During a portrait session, less can be more—less grappling with gear, less fiddling with settings, even less shooting. That’s Alan Winslow’s philosophy, a Brooklyn-based shooter who uses a minimalistic approach to make room for the photographer-subject bond. Winslow’s stripped-down workflow allows him the freedom to create portraits that not only present his subjects in a flattering light, but also offer insight into their character.
“My practice is about communication and the conversation and the connection that I have with someone, rather than trying to take a ton of frames,” he explains. An accomplished portraitist, Winslow shoots for editorial and commercial clients, teaches workshops and usually keeps a couple of personal projects on a slow boil as well. He works in a range of formats, most often using a digital SLR or a 4x5 film camera.
Though he’s adept with a wide range of gear and tech, Winslow’s workflow is primarily built around two simple standbys: a sketchbook and a handheld light meter. He keeps Sekonic’s Flashmate L-308X-U in his bag, since it’s equipped with a versatile range of modes that will accommodate whichever still or motion camera he’s working with. “I do testing before I go on any shoot and draw a little diagram of how I want the lights to be set up,” he says.
When Winslow arrives at a location, he sets his lights up according to his sketch, and then quickly fine-tunes his settings so that they work with the location’s available light and space to achieve the desired look. “I'll take an incident meter reading of the person,” he explains. “That's when I can see the power of the lights and figure out what depth of field I want to have, what aperture setting I want to have. And then from the light meter I'll be able to know whether I have to power up or power down the lights to get proper exposure at that aperture setting.” The process minimizes the amount of time he has to spend making adjustments while allowing for a high level of precision.
His system also gives him a level of creative control that he wouldn’t have if he were just eyeballing the scene and using an in-camera meter. “For a lot of my work, I need to have that precision because my projects are longer term and I want to have consistency throughout the piece,” he explains. “I want to present a body of work in which the colors and lighting are the same, and everything lines up together. If you don't have a level of precision, that's going to be really difficult.” Winslow says he also likes to minimize the amount of work that he needs to do in post. “It's so much easier to get it right in camera than to fuss with it in whatever editing software you're using,” he notes, adding “and much less stressful.”
For one of his long-term projects, Winslow is traveling around North America to create portraits of volunteer firefighters. They’re generally not used to being photographed, so putting them at ease in front of the camera takes some extra care. “It's important to develop a quick relationship,” says Winslow, especially since he only has about 20 minutes with each subject. “A lot of my time is spent just getting them comfortable and talking about their experiences and getting them into a position that I think is flattering,” he says. “During that time I don't want to be thinking about my gear. I want to be really engaging with them.”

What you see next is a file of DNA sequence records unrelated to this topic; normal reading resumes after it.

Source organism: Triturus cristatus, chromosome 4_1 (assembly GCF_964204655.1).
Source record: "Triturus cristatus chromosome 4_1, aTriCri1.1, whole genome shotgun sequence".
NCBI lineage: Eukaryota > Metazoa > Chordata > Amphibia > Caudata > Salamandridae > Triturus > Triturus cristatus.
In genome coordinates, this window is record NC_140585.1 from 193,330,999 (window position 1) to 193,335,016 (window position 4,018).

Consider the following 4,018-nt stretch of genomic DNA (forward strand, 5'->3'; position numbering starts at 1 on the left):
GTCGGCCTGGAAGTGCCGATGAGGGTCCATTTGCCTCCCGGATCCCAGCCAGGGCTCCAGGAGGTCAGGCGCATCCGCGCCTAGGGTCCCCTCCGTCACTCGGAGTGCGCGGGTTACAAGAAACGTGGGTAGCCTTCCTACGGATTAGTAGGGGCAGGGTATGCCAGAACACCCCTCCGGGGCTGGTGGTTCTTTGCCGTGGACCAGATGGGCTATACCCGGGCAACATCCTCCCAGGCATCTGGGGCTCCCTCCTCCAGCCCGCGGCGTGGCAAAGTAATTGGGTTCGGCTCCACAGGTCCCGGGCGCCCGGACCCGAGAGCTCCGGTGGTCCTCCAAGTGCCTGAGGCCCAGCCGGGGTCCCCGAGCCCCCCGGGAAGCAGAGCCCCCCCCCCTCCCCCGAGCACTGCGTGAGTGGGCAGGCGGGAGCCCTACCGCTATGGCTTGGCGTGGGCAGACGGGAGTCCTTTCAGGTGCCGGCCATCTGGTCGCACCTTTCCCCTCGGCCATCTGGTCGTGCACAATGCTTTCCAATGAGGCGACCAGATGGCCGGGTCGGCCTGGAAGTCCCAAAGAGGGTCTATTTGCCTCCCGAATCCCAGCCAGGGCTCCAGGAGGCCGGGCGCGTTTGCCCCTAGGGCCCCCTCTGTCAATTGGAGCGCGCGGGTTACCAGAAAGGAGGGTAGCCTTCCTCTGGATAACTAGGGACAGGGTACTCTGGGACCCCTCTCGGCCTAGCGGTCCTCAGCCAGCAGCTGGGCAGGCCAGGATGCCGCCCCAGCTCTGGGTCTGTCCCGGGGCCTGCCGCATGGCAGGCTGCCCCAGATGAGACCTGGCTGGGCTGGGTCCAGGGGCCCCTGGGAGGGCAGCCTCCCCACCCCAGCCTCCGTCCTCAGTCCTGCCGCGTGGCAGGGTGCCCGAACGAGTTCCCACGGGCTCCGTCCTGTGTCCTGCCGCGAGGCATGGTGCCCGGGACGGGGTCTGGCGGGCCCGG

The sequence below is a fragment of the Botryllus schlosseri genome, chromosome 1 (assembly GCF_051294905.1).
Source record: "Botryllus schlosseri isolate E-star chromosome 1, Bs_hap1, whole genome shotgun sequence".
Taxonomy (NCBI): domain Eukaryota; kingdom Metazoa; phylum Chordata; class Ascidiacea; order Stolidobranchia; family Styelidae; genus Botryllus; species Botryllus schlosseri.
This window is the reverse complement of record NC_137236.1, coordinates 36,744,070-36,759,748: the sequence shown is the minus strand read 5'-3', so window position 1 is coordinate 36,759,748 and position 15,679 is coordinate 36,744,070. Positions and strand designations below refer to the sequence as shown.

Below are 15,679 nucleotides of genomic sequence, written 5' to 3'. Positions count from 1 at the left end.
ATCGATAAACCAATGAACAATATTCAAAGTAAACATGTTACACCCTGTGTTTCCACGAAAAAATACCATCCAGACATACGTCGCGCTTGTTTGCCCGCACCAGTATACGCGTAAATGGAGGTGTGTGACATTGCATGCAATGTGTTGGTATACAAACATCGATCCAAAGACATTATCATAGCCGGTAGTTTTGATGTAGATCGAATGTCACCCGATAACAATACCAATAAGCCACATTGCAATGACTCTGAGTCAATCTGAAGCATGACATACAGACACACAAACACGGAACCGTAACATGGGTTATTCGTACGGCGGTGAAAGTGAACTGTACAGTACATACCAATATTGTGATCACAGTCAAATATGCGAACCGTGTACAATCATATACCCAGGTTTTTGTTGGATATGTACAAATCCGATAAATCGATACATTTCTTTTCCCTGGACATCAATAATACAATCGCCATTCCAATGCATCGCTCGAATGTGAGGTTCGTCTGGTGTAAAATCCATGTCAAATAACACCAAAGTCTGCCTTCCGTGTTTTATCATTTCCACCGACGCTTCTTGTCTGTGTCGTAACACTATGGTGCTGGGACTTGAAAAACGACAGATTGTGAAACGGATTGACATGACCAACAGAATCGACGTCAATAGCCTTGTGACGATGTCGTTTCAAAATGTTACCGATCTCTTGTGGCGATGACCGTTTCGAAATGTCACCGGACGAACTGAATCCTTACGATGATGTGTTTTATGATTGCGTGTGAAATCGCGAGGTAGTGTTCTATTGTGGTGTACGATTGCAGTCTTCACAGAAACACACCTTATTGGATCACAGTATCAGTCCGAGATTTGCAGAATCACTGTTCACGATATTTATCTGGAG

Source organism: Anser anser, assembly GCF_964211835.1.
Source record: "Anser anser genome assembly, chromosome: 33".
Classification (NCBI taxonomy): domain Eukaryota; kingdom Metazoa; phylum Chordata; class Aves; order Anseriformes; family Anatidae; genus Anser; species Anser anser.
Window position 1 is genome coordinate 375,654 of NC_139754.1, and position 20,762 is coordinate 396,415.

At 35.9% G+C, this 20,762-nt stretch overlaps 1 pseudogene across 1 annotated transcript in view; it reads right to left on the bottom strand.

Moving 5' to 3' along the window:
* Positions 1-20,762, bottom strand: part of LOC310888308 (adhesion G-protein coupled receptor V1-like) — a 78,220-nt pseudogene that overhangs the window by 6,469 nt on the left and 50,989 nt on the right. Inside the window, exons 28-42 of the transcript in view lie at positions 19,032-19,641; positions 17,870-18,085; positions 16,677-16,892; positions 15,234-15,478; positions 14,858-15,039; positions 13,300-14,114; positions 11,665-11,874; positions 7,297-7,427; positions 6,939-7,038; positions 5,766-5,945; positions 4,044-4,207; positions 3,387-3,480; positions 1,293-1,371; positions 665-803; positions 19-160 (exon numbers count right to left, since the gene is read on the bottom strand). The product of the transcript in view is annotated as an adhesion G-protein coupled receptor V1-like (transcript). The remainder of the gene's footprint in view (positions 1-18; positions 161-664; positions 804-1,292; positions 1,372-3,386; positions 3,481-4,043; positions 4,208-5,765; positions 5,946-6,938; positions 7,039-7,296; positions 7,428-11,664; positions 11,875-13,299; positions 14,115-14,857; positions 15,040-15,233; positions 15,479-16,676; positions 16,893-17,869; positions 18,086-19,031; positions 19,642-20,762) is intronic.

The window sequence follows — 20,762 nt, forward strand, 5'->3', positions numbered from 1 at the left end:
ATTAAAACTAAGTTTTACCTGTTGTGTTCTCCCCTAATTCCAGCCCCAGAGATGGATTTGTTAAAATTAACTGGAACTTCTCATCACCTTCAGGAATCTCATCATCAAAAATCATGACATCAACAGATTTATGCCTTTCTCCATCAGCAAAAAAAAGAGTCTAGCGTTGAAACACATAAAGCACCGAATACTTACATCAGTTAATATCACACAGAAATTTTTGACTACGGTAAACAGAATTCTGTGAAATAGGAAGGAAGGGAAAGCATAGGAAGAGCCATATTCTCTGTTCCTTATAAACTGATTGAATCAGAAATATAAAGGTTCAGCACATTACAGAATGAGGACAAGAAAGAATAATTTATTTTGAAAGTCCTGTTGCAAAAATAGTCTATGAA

Most of the firefighters wear their working gear or dress blues, and Winslow captures them in an almost painterly style on a black background. “I want to have a lot of control of my light and be able to measure specific areas,” he says. “Especially when they’re in their dress blues, I want to make sure I'm measuring on the sides of them so that I have just enough light to not have them go completely into the background.” To achieve this, Winslow says he’ll meter the light around their faces and then around the edges of their clothes. “I need to have that precise measurement. Not relying on my camera’s reflective light metering but getting in there and doing incident readings really locks in my exposure, and locking my lighting in is crucial.”
After the first portrait, Winslow pulls back to take a full-length shot that reveals some of the firehouse surroundings. “I love the fire departments, and so I want to show a little bit of that,” he says. “But I want the viewer to know that this is not necessarily about the environment. It's about these people, and so isolating them on the black backdrop gives that separation, and more formality. I want to make it clean and classic, and just really focus on honoring these men and women.”
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